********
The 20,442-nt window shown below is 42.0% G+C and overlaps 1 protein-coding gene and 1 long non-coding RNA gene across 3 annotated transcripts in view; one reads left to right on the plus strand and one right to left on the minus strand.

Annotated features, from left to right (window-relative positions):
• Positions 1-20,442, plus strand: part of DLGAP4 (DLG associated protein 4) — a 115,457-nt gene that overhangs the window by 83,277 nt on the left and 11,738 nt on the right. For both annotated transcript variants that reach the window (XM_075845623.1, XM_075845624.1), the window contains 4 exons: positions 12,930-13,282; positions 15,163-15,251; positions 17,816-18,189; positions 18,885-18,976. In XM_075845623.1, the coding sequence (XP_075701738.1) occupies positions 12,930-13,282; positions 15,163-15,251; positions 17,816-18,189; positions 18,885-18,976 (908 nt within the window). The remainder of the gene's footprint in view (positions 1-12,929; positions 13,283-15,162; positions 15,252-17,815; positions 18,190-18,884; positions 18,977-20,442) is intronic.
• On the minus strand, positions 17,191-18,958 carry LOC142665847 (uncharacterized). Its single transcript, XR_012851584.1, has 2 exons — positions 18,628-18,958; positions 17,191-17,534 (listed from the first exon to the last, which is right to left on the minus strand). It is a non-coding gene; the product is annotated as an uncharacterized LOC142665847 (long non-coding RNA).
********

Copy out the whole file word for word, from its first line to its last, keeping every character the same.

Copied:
The 20,442-nt window shown below is 42.0% G+C and overlaps 1 protein-coding gene and 1 long non-coding RNA gene across 3 annotated transcripts in view; one reads left to right on the plus strand and one right to left on the minus strand.

Annotated features, from left to right (window-relative positions):
• Positions 1-20,442, plus strand: part of DLGAP4 (DLG associated protein 4) — a 115,457-nt gene that overhangs the window by 83,277 nt on the left and 11,738 nt on the right. For both annotated transcript variants that reach the window (XM_075845623.1, XM_075845624.1), the window contains 4 exons: positions 12,930-13,282; positions 15,163-15,251; positions 17,816-18,189; positions 18,885-18,976. In XM_075845623.1, the coding sequence (XP_075701738.1) occupies positions 12,930-13,282; positions 15,163-15,251; positions 17,816-18,189; positions 18,885-18,976 (908 nt within the window). The remainder of the gene's footprint in view (positions 1-12,929; positions 13,283-15,162; positions 15,252-17,815; positions 18,190-18,884; positions 18,977-20,442) is intronic.
• On the minus strand, positions 17,191-18,958 carry LOC142665847 (uncharacterized). Its single transcript, XR_012851584.1, has 2 exons — positions 18,628-18,958; positions 17,191-17,534 (listed from the first exon to the last, which is right to left on the minus strand). It is a non-coding gene; the product is annotated as an uncharacterized LOC142665847 (long non-coding RNA).